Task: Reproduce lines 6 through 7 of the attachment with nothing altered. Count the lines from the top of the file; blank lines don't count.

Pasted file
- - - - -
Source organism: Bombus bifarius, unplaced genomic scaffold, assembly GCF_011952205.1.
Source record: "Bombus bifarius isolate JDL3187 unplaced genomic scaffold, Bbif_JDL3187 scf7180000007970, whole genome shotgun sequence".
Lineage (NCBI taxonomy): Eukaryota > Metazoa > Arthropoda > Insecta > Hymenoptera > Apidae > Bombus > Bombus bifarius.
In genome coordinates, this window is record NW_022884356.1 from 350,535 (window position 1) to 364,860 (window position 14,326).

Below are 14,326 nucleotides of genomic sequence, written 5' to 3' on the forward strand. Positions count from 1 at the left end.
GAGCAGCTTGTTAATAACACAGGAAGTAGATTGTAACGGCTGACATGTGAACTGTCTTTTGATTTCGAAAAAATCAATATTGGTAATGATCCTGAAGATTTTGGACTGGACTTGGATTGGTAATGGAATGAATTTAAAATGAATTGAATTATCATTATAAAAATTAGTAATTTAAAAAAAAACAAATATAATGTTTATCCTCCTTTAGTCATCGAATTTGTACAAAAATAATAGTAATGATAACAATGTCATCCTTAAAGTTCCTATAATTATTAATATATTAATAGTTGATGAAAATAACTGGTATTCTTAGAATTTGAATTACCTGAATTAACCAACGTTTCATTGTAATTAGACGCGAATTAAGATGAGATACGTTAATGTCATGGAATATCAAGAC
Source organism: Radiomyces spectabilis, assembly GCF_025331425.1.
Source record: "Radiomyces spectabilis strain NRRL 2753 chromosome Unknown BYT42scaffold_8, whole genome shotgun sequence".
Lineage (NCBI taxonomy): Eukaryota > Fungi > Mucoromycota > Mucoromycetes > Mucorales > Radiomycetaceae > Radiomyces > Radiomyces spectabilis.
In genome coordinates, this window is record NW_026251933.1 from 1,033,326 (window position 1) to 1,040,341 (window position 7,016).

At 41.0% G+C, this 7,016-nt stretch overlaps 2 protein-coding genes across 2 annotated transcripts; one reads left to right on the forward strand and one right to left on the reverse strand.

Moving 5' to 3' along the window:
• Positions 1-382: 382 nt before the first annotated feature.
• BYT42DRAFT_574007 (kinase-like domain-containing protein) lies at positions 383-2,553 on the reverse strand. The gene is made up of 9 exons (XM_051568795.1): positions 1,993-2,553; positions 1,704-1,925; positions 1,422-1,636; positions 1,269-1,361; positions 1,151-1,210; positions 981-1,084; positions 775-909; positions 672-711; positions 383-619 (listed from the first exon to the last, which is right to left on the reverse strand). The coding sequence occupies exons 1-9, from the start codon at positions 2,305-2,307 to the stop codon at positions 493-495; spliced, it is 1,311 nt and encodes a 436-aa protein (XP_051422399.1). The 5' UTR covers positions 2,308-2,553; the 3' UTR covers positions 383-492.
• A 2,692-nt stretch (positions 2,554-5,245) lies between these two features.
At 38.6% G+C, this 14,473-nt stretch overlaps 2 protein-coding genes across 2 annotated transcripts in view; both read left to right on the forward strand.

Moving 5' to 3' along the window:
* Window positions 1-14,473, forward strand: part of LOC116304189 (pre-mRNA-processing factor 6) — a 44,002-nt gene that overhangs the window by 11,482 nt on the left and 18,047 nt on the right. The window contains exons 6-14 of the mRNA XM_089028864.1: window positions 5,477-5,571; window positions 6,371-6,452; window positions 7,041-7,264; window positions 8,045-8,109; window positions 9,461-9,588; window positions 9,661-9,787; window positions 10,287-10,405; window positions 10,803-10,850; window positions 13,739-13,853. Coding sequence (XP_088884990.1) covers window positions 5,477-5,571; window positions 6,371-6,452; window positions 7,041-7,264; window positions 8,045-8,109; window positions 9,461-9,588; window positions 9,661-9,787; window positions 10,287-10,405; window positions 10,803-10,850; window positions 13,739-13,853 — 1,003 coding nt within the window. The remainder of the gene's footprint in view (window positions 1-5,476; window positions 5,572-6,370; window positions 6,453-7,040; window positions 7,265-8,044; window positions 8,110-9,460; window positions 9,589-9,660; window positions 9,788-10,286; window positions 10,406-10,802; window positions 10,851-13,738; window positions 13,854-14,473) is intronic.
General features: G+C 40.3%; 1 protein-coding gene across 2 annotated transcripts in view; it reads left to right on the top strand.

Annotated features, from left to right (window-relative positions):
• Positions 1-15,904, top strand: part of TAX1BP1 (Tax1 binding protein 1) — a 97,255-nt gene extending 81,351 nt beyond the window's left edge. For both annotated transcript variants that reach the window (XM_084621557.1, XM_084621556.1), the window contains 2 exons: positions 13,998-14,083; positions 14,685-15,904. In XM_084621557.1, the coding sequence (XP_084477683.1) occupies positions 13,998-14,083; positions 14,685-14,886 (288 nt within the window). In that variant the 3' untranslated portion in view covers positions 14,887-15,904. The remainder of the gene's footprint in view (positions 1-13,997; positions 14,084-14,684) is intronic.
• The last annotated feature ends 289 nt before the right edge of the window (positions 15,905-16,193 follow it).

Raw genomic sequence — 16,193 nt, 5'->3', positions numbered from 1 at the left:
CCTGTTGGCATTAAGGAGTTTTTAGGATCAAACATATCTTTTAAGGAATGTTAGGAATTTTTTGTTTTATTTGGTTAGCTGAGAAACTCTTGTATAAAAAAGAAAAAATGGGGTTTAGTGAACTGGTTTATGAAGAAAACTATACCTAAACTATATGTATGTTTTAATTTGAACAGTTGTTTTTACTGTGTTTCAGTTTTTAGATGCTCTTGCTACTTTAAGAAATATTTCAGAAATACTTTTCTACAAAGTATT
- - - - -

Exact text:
GAGCAGCTTGTTAATAACACAGGAAGTAGATTGTAACGGCTGACATGTGAACTGTCTTTTGATTTCGAAAAAATCAATATTGGTAATGATCCTGAAGATTTTGGACTGGACTTGGATTGGTAATGGAATGAATTTAAAATGAATTGAATTATCATTATAAAAATTAGTAATTTAAAAAAAAACAAATATAATGTTTATCCTCCTTTAGTCATCGAATTTGTACAAAAATAATAGTAATGATAACAATGTCATCCTTAAAGTTCCTATAATTATTAATATATTAATAGTTGATGAAAATAACTGGTATTCTTAGAATTTGAATTACCTGAATTAACCAACGTTTCATTGTAATTAGACGCGAATTAAGATGAGATACGTTAATGTCATGGAATATCAAGAC
Source organism: Radiomyces spectabilis, assembly GCF_025331425.1.